Familiarity to Japanese popular culture, postwar Japanese history and Japanese language skills are preferred but not mandatory.
1) Regular attendance. Students may miss up to two classes but need to inform the instructor ahead of time. If the student is 10 minutes late to class, it counts as an absence. In case of sudden, extended, or unavoidable frequent absences, students should be in contact with the instructor (documentation may be necessary in some cases).
2) Reading notes. Students are expected to do all assigned readings before class and be prepared to actively participate in discussions. Select total of 5 weeks and submit a reading note (approximately 500 words in length) by midnight the day before class. Reading notes should include a very brief summary of the readings (less than 1/3 of your writing should be a summary), a possible connections to previous readings, and an extension to your project or interest. Please include at least one discussion question to be discussed in class. Reading notes are meant to prepare students for class discussions and to spur continual engagement with ideas building toward your project. Students must have their reading brought to class to enrich the discussion.
3) Discussion leadership. Students will sign up to start off the discussion of readings assigned for a given day. A set of questions or prompts should be prepared to spur discussion, as well (you may refer to other students’ reading notes for this). Students will do this at least once during the semester, and anything after that will be counted as extra credit. If there is more than one student signed up for the day, the students will work together as a group. Whether alone or in groups, students will bring to class and present from a document containing notes (e.g., a summary of the main argument, the context of the article, etc.), key terms, quotes, and questions. This document will be submitted to the instructor at the end of class. Students are expected to lead the discussion for at least half of the class period.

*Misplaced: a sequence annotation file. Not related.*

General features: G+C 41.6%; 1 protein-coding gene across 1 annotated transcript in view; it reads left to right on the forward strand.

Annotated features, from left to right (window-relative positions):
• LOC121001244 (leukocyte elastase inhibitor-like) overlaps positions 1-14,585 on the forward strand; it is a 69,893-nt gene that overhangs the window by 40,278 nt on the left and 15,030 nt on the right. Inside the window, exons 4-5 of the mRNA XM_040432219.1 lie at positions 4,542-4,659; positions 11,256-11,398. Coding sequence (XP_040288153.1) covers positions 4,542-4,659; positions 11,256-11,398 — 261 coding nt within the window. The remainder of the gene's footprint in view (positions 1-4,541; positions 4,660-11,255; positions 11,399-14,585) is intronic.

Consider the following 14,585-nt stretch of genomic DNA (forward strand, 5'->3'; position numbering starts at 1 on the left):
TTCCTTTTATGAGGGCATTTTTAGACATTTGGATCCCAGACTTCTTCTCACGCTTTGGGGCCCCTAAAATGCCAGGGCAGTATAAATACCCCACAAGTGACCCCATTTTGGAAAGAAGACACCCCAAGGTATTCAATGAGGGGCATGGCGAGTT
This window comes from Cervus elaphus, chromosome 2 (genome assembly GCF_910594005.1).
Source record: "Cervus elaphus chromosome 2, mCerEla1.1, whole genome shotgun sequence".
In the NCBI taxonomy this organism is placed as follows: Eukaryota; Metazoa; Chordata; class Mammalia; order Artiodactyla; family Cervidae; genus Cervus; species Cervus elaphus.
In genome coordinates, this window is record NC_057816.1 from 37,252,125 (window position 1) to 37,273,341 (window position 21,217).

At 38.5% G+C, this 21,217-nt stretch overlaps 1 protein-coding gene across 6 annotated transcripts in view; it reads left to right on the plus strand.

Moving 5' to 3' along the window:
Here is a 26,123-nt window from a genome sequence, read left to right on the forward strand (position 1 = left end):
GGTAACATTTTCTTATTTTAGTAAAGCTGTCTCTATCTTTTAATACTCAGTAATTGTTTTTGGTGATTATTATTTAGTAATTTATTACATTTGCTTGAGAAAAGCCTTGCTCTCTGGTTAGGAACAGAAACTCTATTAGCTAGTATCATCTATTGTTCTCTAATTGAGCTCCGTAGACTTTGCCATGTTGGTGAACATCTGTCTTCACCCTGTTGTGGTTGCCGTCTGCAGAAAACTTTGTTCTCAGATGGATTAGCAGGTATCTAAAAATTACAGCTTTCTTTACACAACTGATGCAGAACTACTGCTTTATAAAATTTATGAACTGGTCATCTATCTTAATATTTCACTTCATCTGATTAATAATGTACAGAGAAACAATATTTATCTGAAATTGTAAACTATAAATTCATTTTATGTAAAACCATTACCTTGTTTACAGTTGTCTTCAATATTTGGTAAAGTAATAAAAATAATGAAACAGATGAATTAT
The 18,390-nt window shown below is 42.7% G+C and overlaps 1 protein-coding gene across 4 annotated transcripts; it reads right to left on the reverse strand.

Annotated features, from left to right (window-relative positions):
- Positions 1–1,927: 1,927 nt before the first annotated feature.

4) Project presentation. This is the presentation of your final project, but it should be something that they are interested in, working on, or have stumbled across that are related to Japanese visual or popular culture, contemporary Japan, media, news, and so on.
5) Written work (final project). Students will submit written work for evaluation at the end of the term. Options include annotated bibliography or chapter of the student’s graduation project and will depend on where the student is in his or her time in the program. The written work is intended to be a self-motivated project initiated, pursued, and brought to fruition by the student in the service of his or her graduation project. Rather than requiring the writing of a seminar paper that might not bring the student closer to his or her academic goals, this course is designed to support the independent projects and flourishing of individual students. Students should plan to meet with the instructor to decide what their written work will be – that is, what the student will be held accountable for submitting at the end of the term – and to be working on the project throughout the semester. Please keep in mind that the requirement of a regular term paper is approximately 6000 words, and the final project should aim for some sort of equivalence. Students are expected to turn in their plan for their final project after the group workshop. Project proposal must include a tentative abstract/summary/outline of your plan for your final project. It must include the following components: (a) tentative class reading that you will engage in this project, (b) concrete example and its brief explanation, (c) tentative significance of the example and your argument (d) plans for your research and analysis. Recommended length: 200-500 words.